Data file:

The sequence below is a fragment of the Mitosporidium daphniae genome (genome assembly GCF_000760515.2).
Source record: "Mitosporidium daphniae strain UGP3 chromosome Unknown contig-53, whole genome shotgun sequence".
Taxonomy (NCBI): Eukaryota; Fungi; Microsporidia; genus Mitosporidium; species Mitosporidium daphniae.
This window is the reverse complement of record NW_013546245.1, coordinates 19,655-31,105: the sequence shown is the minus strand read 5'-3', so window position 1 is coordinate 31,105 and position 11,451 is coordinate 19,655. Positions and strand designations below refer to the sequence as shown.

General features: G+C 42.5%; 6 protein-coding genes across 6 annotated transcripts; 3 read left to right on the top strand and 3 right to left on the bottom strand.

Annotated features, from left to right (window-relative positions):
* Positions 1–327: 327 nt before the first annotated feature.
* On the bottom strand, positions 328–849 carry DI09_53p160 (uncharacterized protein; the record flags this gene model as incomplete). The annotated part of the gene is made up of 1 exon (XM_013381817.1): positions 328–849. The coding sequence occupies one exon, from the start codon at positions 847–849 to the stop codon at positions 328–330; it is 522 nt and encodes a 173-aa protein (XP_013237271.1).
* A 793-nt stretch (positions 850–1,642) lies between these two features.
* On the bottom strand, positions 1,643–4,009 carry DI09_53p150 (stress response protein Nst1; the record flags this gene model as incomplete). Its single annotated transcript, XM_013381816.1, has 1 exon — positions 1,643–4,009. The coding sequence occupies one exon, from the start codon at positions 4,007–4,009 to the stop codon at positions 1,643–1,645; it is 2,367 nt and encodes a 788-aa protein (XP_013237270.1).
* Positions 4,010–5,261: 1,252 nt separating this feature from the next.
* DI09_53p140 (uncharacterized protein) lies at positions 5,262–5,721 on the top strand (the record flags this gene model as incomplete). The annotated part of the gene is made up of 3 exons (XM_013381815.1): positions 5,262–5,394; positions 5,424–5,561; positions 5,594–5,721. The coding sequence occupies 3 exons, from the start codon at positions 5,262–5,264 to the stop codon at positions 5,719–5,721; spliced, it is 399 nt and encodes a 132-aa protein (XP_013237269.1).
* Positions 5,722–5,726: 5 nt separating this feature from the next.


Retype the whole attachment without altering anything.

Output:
The sequence below is a fragment of the Mitosporidium daphniae genome (genome assembly GCF_000760515.2).
Source record: "Mitosporidium daphniae strain UGP3 chromosome Unknown contig-53, whole genome shotgun sequence".
Taxonomy (NCBI): Eukaryota; Fungi; Microsporidia; genus Mitosporidium; species Mitosporidium daphniae.
This window is the reverse complement of record NW_013546245.1, coordinates 19,655-31,105: the sequence shown is the minus strand read 5'-3', so window position 1 is coordinate 31,105 and position 11,451 is coordinate 19,655. Positions and strand designations below refer to the sequence as shown.

General features: G+C 42.5%; 6 protein-coding genes across 6 annotated transcripts; 3 read left to right on the top strand and 3 right to left on the bottom strand.

Annotated features, from left to right (window-relative positions):
* Positions 1–327: 327 nt before the first annotated feature.
* On the bottom strand, positions 328–849 carry DI09_53p160 (uncharacterized protein; the record flags this gene model as incomplete). The annotated part of the gene is made up of 1 exon (XM_013381817.1): positions 328–849. The coding sequence occupies one exon, from the start codon at positions 847–849 to the stop codon at positions 328–330; it is 522 nt and encodes a 173-aa protein (XP_013237271.1).
* A 793-nt stretch (positions 850–1,642) lies between these two features.
* On the bottom strand, positions 1,643–4,009 carry DI09_53p150 (stress response protein Nst1; the record flags this gene model as incomplete). Its single annotated transcript, XM_013381816.1, has 1 exon — positions 1,643–4,009. The coding sequence occupies one exon, from the start codon at positions 4,007–4,009 to the stop codon at positions 1,643–1,645; it is 2,367 nt and encodes a 788-aa protein (XP_013237270.1).
* Positions 4,010–5,261: 1,252 nt separating this feature from the next.
* DI09_53p140 (uncharacterized protein) lies at positions 5,262–5,721 on the top strand (the record flags this gene model as incomplete). The annotated part of the gene is made up of 3 exons (XM_013381815.1): positions 5,262–5,394; positions 5,424–5,561; positions 5,594–5,721. The coding sequence occupies 3 exons, from the start codon at positions 5,262–5,264 to the stop codon at positions 5,719–5,721; spliced, it is 399 nt and encodes a 132-aa protein (XP_013237269.1).
* Positions 5,722–5,726: 5 nt separating this feature from the next.